page 383 note 72 Jusselin, , Bibl. de l'École des chartes, LXVII (1906), 470. In Catalonia a royal statute of 1358 forbade the use of a procuratorium with potestas limitata in any court; Cortes de Aragon, I, ii, 656.Google Scholar

page 383 note 73 In France there were as many local variances in procedure and in forms of mandates, even in the pays de droit écrit, as there were in experiences in community spirit, enterprise and customs. In England the procedure, like the individual participation in village, hundred and county courts, and responsibilities in the community, was strikingly unified as a result of the historical development of the monarchy in relation to the communities. Prof. F. M. Powicke has rightly emphasized the importance of the social position and experience in local government of the knights of the shire. It was the peculiar class of knights (i.e., peculiar to England) which facilitated the royal application of the Roman principles and procedure of representing corporate legal interests, but which at the same time was an indispensable reinforcement of the power of the magnates to limit that other Roman principle of monarchy, absolutism. Thus England, Spain and France started from the thirteenth century with a fairly common background of Roman procedure and judicial consent shaping the control of extreme feudal particularism and individualism. But where in England the king could go only so far towards absolutism, in Spain and France the feudal nobility in the long run were unable to stop the growth of absolutism because they were not strengthened sufficiently by a great body of knights. The cities proved to be an inadequate substitute for a country gentry—perhaps because the cities were too closely allied, normally, with the king—or were controlled by the royal agents. Google Scholar

page 383 note 74 Repeatedly, however, Edward I in his writ of summons commanded that the full powers given the knights and burgesses should not have any defect that would result in unfinished business: “Et ita quod pro defectu potestatis hujusmodi idem negocium infectum non remaneat;” Parliamentary Writs, I, 26, no. 3; similarly, 29 f., no. 4; 48, no. 38; 84, no. 5.Google Scholar

On the back of the writs returned to Parliament is usually noted the statement that the knights and burgesses were chosen “ad factum quod breve exigit,” or were given full powers “secundum tenorem brevis” (Parl. Writs, I, 21 ff.). In one instance it is stated that the representatives were given plena potestas “ad faciendum coram domino Rege et ejus consilio quod hoc breve requirit;” ibid, p. 39, no. 19. Unfortunately the actual mandates, brought with the returned writs, do not survive.Google Scholar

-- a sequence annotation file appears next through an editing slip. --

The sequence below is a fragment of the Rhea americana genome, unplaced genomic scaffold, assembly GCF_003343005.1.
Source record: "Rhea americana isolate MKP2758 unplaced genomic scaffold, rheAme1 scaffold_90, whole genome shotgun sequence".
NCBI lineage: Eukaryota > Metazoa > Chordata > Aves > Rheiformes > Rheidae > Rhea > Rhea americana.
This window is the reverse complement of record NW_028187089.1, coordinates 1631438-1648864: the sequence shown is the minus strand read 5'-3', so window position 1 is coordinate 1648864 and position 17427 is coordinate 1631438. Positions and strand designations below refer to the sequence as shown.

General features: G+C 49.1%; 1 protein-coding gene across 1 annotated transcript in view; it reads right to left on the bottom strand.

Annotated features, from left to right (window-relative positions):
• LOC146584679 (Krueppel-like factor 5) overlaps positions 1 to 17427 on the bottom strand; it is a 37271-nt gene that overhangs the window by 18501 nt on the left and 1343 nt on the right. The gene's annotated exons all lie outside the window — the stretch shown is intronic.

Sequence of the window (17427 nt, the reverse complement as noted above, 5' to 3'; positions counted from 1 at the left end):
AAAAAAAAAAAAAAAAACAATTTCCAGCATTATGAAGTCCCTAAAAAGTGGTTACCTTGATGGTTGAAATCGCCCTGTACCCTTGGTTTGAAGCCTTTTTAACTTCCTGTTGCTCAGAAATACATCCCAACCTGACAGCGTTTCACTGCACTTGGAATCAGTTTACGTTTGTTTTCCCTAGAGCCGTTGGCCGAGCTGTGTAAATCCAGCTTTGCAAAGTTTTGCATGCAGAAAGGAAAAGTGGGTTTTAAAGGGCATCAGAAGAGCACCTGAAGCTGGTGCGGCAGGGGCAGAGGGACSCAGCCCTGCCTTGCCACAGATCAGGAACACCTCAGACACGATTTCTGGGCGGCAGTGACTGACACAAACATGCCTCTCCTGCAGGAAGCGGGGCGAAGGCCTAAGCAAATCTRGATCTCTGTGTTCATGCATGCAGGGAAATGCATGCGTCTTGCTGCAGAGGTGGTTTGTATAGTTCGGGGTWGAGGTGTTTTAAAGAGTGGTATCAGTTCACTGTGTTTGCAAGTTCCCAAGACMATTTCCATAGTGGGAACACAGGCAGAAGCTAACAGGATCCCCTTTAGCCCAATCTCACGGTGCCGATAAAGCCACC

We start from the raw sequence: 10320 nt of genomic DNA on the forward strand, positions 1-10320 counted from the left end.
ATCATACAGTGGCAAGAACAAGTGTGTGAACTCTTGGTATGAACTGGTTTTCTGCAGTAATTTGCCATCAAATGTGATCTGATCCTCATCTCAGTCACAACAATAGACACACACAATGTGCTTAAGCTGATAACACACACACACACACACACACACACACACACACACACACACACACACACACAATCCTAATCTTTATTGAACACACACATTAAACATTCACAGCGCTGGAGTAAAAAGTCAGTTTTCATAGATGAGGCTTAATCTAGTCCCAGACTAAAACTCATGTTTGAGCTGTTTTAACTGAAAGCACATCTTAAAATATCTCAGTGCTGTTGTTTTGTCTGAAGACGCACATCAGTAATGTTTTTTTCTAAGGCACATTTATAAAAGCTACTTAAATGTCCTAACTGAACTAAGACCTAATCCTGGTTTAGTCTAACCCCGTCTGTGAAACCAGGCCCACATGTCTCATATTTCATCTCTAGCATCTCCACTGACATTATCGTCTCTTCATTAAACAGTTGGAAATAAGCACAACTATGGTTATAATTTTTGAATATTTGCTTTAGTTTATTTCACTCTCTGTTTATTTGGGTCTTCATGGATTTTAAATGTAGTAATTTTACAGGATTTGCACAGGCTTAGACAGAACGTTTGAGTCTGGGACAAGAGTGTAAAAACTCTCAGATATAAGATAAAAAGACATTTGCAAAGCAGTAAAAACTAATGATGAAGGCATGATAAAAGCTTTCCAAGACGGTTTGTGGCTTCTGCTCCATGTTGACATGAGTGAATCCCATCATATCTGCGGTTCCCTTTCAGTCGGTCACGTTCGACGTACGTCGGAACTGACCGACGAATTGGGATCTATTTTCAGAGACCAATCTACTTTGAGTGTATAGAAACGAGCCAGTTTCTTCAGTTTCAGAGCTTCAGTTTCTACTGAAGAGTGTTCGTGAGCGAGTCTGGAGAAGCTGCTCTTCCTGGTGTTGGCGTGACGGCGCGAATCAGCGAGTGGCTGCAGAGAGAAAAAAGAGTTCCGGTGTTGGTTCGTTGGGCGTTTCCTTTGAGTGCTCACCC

page 383 note 75 In 1226 Pope Honorius III, approving the “necessities” of Henry III of England, ordered the prelates of England to grant a subsidy, to be raised in each diocese, to the king. When the Archbishop of Canterbury urged the bishops to make the clergy of their dioceses give at least a twelfth or a fourteenth, the Canons of the Chapter of Salisbury, appealing to the principle of Quod omnes tangit, met in order to discuss whether they should agree to aid the king, whether they should give the twelfth or the fourteenth, and how the churches of England could be protected from the establishment of a precedent. The chapter then asked that the bishops persuade the archbishop to summon proctors of the clergy in an assembly where a uniform response of all the clergy could be given and thus the papal mandate be obeyed without injury to the English Church and clergy The archbishop granted the request, and through the Bishop of Salisbury summoned the chapter to send proctors who were to be sufficienter instructi. If the archbishop meant full powers by “sufficient instructions”, the chapter gave other instructions, in addition to the technical powers, to its elected proctors in the form of a list of opinions drawn up in writing. The chief of these instructions were that the proctors of the chapter, along with the proctors of other chapters, should agree to a subsidy if it were deemed fitting to do so; if possible they should argue for a twentieth (instead of a fourteenth or sixteenth) as a subsidy, and in no case should they consent to more than a sixth; they should try to obtain certain methods for the assessment and collection of the subsidy; they should ask (of the council of bishops) what was to be done if some canons individually refused consent to what the majority of the chapter decided (the problem of individual consent within a corporation); and they should ask for a “non-prejudice” guarantee from the king. Google Scholar

It is noteworthy that the chapter did not instruct its delegates to refuse consent if the subsidy was necessary—obviously the archbishop and bishops were the essential council in the assembly, and by the papal mandate they must inevitably decide the case of necessity in favor of the king. The proctors were merely told how to negotiate, to try to reduce the amount demanded, to obtain measures in the collection that would not injure the clergy in the future. Finally, that the proctors merely had a legal hearing before the prelates is shown by the fact that the assembly granted a sixteenth, not the smaller twentieth desired by the Chapter of Salisbury They obeyed the papal mandate, but could negotiate and have a voice in the amount granted. After all, papal decrees had stated that reasonable subsidies should be granted in cases of necessity (Decr. 3, 39, 6; 3, 49, cc. 4 and 7).Google Scholar